Clean as a Baby's Bottom: Bathing and Diapering

small child is sleeping in a diaperIt’s time to bathe your baby. Before you begin, know that it might be a little stressful (for you and baby) until you both get used to it – and then you may even enjoy the bonding time. Baths shouldn’t be a daily routine for your newborn. It’s fine to give your baby a bath three times per week, as long as you keep her face, neck and diaper areas clean, according to the Mayo Clinic, which notes too much bath time could cause dry skin.

In addition, the American Academy of Pediatrics says until your baby’s umbilical cord stump shrivels up and falls off, you should give her a sponge bath. The stump should be kept dry and clean. Call your baby’s doctor if it hasn’t fallen off after three weeks.

The Mayo Clinic recommends that you have the following items for a sponge bath:

  • A flat surface in a warm place, such as a kitchen or bathroom counter or a changing table; use a towel or blanket to pad a hard surface
  • A changing pad, towel or soft blanket for your baby to lie on
  • Basic supplies, including a towel (with built-in hood) and washcloth, baby wipes, mild baby shampoo, mild moisturizing soap, clean diaper and clean clothes
  • A shallow plastic basin or sink to hold the warm water; check the water temperature to confirm that it’s not too hot
  • A free hand; one hand should always be on your baby. You also can use the safety strap on a changing table.

Diaper Duty

Parents magazine recommends the following eight steps to keep this a quick, and clean process:

  1. While on their back, remove baby’s clothing to gain access to the diaper. Make sure baby isn’t left alone on the changing table.
  2. Remove the soiled diaper. Stay alert, your baby might pee once you remove the diaper, especially boys. 
  3. Lift your baby up gently to remove the diaper from under the baby. 
  4. Use wipes to clean your baby's diaper region. Always wipe from front to back to prevent infections, especially in girls. 
  5. Look for signs of diaper rash. Use diaper ointment if the area seems red or inflamed.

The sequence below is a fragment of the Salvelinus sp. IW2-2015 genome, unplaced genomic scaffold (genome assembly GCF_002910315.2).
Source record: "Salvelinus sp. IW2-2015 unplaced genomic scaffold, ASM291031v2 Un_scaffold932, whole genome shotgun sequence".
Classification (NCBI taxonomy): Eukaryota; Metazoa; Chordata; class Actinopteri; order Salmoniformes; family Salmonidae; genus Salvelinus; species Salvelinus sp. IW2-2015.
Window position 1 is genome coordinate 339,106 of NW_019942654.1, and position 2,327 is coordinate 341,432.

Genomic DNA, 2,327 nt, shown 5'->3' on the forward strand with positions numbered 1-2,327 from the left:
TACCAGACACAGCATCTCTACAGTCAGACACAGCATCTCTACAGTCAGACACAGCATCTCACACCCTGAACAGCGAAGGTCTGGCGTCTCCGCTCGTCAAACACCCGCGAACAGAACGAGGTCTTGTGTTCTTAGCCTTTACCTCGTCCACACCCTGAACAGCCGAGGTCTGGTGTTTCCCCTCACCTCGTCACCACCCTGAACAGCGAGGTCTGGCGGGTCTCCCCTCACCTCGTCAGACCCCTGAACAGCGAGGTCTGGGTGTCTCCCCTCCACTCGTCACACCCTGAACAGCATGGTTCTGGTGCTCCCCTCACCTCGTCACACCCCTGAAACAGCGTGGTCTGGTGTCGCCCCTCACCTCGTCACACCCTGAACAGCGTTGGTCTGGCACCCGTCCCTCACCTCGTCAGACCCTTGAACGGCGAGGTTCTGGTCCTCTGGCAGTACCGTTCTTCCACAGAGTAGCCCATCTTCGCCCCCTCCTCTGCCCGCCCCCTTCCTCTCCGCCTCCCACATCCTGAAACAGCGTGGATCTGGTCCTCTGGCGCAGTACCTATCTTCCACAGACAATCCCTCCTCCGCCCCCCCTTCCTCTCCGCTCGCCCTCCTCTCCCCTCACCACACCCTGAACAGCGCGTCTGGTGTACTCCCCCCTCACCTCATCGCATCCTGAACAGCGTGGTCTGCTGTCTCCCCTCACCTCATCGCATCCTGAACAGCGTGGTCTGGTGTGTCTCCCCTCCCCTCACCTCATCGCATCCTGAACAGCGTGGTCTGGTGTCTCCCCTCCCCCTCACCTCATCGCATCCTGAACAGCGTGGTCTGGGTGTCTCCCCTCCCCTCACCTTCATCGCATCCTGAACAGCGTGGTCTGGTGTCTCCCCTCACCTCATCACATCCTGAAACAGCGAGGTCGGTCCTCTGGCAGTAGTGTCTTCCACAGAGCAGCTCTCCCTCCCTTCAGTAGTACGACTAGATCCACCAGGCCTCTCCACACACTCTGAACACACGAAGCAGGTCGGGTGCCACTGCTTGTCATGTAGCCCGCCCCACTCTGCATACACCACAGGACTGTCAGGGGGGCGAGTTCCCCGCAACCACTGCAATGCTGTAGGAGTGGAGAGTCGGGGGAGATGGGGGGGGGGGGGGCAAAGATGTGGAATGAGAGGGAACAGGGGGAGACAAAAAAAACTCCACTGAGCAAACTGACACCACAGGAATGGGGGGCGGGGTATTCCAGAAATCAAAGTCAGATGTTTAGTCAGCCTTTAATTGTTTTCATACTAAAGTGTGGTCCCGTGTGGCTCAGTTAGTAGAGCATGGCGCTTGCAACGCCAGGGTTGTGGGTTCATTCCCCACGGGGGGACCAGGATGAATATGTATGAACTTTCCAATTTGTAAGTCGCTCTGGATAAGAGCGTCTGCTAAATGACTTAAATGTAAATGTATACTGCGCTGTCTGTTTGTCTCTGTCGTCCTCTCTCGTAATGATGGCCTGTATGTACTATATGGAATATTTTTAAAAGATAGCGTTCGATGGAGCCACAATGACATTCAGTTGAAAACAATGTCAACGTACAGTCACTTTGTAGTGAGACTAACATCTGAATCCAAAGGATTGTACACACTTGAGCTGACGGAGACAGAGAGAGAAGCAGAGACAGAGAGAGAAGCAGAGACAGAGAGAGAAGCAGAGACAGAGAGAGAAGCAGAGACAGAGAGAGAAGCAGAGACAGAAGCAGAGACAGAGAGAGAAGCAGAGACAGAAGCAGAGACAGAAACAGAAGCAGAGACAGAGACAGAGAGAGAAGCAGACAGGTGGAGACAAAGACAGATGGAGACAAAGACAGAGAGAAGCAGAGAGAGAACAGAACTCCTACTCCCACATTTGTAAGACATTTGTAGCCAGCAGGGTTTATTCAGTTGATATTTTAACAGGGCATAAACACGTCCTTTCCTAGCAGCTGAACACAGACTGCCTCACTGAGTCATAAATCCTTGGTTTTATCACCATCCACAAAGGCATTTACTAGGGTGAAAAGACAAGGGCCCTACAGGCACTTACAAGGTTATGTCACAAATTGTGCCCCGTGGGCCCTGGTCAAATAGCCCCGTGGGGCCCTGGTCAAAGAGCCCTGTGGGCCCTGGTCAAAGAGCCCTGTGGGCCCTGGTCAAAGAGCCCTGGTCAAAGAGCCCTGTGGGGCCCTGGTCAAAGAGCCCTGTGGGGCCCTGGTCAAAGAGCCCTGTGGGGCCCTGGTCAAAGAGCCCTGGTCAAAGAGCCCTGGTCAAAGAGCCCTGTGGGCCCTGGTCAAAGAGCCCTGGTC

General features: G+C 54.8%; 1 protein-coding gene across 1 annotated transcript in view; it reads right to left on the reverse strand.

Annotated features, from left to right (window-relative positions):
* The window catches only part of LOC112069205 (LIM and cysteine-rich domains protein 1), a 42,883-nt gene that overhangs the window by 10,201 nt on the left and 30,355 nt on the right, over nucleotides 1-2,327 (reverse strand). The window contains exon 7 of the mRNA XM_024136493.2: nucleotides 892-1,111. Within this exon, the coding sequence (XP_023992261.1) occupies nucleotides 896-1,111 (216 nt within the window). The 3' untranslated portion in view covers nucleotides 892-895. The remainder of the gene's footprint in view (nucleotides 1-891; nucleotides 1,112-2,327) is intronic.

6. Give your baby's skin a second to dry before putting on a fresh diaper. 
  7. Place a fresh diaper under the baby. Bring the front part of the diaper up to your baby's stomach and fasten with the tabs. 
  8. Secure or replace any clothing over the new diaper. 

If you have a baby boy who was circumcised, you need to be careful when you change his diapers and when bathing him. The Mayo Clinic notes it typically takes seven to 10 days for the penis to heal after circumcision. It’s fine to wash the penis while it heals, but avoid putting any pressure on it. Change the bandage on the penis every time you change your newborn’s diaper and place a little petroleum jelly on the penis tip to prevent it from sticking to his diaper, which should be loosely fastened.

There might be a plastic ring instead of a bandage, and it will fall off by itself typically within a week, according to the Mayo Clinic. After your baby’s penis has healed, gently wash it with soap and water during bath time.

Number 1 and Number 2

The American Academy of Pediatrics offers guidance about the business end of your baby. She might pee as little as four to six times per day, or as much as every one to three hours, and the color of a healthy baby’s urine will be light to dark yellow. It should never be painful when she urinates, and you should contact your baby’s doctor if she experiences any problems.

Your baby will have her first bowel movements on her birthday and for the first few days afterward. These are called meconium, a thick dark-green or black substance that filled her intestines prior to birth, according to the pediatrician’s organization.

After she passes the meconium, her stools will become yellow-green. If you breastfeed your baby, her stools will be similar to light mustard with particles that look like seeds, and they’ll be very soft, to loose and runny until she begins eating solid foods. If you feed formula to your baby, her stools typically will be yellow or tan and slightly more firm than the stool of a breastfed baby.

Consult your baby’s doctor if you have any questions about bathing, urine, stools or healing from circumcision.